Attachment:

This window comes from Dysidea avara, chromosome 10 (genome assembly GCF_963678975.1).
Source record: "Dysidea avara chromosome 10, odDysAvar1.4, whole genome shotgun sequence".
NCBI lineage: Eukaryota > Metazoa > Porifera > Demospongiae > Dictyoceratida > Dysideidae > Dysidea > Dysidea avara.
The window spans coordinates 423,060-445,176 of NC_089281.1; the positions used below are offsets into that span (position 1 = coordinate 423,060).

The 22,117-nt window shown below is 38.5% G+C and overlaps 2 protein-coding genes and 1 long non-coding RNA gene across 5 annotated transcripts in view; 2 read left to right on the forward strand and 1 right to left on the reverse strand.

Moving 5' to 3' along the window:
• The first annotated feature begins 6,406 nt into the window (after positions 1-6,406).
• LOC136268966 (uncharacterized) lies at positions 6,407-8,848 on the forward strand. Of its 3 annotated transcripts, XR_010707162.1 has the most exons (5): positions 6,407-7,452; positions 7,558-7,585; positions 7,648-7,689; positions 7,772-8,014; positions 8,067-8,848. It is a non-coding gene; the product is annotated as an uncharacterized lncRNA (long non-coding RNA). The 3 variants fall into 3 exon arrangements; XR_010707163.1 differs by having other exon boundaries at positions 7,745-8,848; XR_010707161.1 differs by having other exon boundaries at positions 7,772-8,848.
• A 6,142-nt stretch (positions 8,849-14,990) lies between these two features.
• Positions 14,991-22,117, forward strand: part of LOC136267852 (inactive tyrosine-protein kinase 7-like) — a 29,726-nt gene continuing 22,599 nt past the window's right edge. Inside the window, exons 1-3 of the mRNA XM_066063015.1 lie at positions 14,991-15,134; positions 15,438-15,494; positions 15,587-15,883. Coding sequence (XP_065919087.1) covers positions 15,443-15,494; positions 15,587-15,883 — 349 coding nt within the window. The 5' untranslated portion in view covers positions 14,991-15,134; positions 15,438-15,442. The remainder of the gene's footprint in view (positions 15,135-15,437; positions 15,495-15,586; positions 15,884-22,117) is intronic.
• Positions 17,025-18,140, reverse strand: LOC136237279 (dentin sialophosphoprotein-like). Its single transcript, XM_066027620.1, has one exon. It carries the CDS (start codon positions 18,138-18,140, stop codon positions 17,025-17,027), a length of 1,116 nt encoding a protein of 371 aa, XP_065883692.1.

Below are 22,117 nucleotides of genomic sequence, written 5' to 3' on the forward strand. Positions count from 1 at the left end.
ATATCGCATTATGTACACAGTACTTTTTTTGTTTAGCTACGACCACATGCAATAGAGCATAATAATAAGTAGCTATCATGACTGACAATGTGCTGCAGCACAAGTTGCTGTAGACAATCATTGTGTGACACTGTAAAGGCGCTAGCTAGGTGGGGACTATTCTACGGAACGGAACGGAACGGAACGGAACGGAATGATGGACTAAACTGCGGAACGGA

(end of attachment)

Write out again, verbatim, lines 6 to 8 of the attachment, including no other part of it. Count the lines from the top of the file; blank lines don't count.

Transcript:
Moving 5' to 3' along the window:
• The first annotated feature begins 6,406 nt into the window (after positions 1-6,406).
• LOC136268966 (uncharacterized) lies at positions 6,407-8,848 on the forward strand. Of its 3 annotated transcripts, XR_010707162.1 has the most exons (5): positions 6,407-7,452; positions 7,558-7,585; positions 7,648-7,689; positions 7,772-8,014; positions 8,067-8,848. It is a non-coding gene; the product is annotated as an uncharacterized lncRNA (long non-coding RNA). The 3 variants fall into 3 exon arrangements; XR_010707163.1 differs by having other exon boundaries at positions 7,745-8,848; XR_010707161.1 differs by having other exon boundaries at positions 7,772-8,848.